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Roman Wine Bars

Liza B. Zimmerman, D.W.S.
Insights into Trends and Innovations in an Ancient City

 Aerial Photo of Rome, Italy.  

For an insular and largely domestically focused wine market such as Italy, Rome has long offered wine lovers a great and diverse wine market. One of the key reasons it has long been so dynamic is that its home region of Latium isn't a major national wine producing area-much like New York City and its environs. It is also home to a great number of visitors, foreign and domestic, which it strives-and continues-to impress. 

Having lived in Rome for many years almost two decades ago, I get back a couple of times a year. The wine bar market has evolved enormously in that time frame. House and jug wines, mostly made in the restaurant owner's grandfather's backyard and served in carafes, were often the only wine of choice. Actual bottles were reserved for high-end, fine-dining destinations and Romans themselves weren't used to seeing or asking for wine lists. Most consumers outside the wine business mostly drank simple, local wines or big-ticket brands from Tuscany or Piedmonte for special occasions. Now even local trattorias and small wine bars usually offer a dozen or so wines, which may even include a handful of French classics on the more innovative lists.

Half bottles are also often available as are wines from great small producers, particularly of well-priced bottles such as Sicilian reds and Campanian whites. Many places are also featuring a handful of mid-range, good-food wines that are placed on the table by the bottle and paid for on consumption: You drink a half a bottle and you pay for it. Whatever is leftover goes back into the bottle and is served to the next round of guests.

It is an inventive way of dealing with wine-by-the-glass consumption that has yet to hit the American market. I saw it once at Salumi in Seattle, Mario Batali's dad's perpetually over-booked simple Italian place and knew it would be well accepted in this country.

Trends and Dynamics

New World wines hardly play a role in the Roman, and the overall Italian, wine market. A few high-end dining destinations may offer a small selection of iconic American wines-such as benchmark names like Opus-but few take them seriously. There are far too many appealing new brands emerging in Italy as well as all those stunning, old standbys. Also eclectic wine bars are trying, for the first time in decades, to feature a handful of top international wine choices: think great Burgundy, Champagne and solid German and Alsatian Rieslings.

La Zanzara Grand Opening.                                               Photo courtesy of La Zanzara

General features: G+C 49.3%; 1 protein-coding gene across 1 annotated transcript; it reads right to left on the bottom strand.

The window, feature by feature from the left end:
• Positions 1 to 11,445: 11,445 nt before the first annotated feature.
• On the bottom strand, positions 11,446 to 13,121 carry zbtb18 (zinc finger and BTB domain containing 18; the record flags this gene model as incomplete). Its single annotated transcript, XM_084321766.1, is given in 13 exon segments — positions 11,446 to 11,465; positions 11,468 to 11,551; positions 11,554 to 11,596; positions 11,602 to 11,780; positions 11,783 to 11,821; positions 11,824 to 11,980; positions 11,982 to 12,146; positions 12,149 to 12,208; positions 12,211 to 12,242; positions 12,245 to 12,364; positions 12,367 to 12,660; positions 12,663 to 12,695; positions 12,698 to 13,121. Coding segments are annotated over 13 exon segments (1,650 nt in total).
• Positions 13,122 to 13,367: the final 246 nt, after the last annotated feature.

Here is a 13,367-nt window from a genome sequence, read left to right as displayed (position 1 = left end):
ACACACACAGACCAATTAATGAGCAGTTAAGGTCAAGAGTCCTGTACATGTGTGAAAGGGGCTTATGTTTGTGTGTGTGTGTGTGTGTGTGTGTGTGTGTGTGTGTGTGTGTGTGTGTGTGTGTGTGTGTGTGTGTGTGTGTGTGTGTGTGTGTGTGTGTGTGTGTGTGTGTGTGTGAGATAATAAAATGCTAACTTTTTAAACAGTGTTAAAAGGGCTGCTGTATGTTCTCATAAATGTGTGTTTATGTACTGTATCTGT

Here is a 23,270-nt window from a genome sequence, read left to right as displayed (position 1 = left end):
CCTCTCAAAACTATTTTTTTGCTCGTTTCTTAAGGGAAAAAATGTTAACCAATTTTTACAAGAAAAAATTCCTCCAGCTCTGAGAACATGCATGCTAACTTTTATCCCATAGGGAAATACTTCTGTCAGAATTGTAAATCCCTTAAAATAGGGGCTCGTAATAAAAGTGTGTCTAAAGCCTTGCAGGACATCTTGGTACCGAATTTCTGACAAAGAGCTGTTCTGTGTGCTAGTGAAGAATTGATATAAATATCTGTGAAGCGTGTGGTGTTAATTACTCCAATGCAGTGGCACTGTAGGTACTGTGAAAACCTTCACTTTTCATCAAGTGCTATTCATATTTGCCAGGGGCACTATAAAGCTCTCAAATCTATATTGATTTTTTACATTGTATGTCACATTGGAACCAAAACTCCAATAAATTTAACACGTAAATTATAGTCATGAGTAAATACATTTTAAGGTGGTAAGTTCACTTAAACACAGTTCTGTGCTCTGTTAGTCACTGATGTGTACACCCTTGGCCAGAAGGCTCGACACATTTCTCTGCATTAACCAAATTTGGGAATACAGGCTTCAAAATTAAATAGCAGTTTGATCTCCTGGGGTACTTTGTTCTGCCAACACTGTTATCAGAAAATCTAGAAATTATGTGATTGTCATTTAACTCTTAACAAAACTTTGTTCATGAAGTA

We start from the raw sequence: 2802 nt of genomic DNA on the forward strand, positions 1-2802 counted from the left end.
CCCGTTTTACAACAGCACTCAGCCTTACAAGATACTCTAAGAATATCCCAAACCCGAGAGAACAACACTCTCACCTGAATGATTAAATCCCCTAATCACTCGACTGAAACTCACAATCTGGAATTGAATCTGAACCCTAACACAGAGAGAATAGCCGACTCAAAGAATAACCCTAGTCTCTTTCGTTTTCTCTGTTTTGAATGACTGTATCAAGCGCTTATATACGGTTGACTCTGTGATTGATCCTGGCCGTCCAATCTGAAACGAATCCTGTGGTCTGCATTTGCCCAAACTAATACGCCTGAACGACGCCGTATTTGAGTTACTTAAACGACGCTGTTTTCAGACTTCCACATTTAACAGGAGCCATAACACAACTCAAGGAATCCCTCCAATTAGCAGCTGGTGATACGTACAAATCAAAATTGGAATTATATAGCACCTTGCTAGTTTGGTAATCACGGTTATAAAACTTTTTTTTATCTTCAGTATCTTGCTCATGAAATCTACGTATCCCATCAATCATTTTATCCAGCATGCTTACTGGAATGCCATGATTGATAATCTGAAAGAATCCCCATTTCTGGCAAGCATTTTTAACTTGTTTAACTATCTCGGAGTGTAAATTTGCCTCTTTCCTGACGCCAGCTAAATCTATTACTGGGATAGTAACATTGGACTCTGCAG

The Roman wine scene has also become more modern and cutting edge as crisp, newly designed spaces like Roschioli and La Zanzara crop up. Old school wine bars, such as Cul de Sac and Il Goccetto still stand  their ground, but probably attract as many tourists as locals, being located in Rome's historic center.

La Zanzara—which means mosquito in Italian—opened in February of this year in the upscale Prati neighborhood, just behind the Vatican. Light and airy, it has more in common with restaurants such as Keith McNally's Pastis in New York' Meatpacking District than a classic Roman wine bar.
   Sorpasso wine bar.                       Photo courtesy of Sorpasso
A sunlight-flooded bar and groovy modern floor tiles welcome local worker bees as they file in for lunch to enjoy prompt-and sometimes curt-service.  The nearby Sorpasso features more innovative dishes, such fried bread pockets stuffed with typical Roman fare like oxtail stew. The wine list includes quite a few gems, including noted wines such as Domenico Clerico 2005 Barolo which, when it is open, guests can get the glass for 10 Euros at lunch.

Classics and Innovators

The historical center of Rome, long a destination for tourists and those besotted with beautiful old streets of this City's Center, still holds a few gems. Il Goccetto, on a narrow street just steps away from Campo di Fiori, still serves up a great selection of classic Italian wines. The bar's focus is on the traditional: think Piemonte and Tuscany. The owner giggled at me when I tried to order a wine produced in Latium. It is a charming, warm and history-filled wine bar.

Roscioli, which is also located just steps from the gorgeous piazza Campo di Fiori, is often seen as a newcomer, although it opened almost a decade ago. The owners were trying to raise the bar on eating and
 Roscioli.                                      Photo Courtesy of Roscioli  
drinking the center of Rome and indeed they have. While the space is far too shiny and modern for me, wine list is broad-reaching and exciting. Older vintages from classic Italian wine regions: check; Burgundy: check; and unique wine treasures such as light and approachable Nero d'Avolas from Sicily: check. Wine buyer Alessandro Pepe says both his and many wine bars are "trying to focus on Italian traditions. He adds that his clients are keen to explore local wines. A bar that is both so modern yet seeks to offer its clients the flavor of the past in many ways truly embodies how the Roman, and Italian, bar scene may be evolving.

Liza B. Zimmerman, D.W.S., can be reached at www.lizathewinechick.com.

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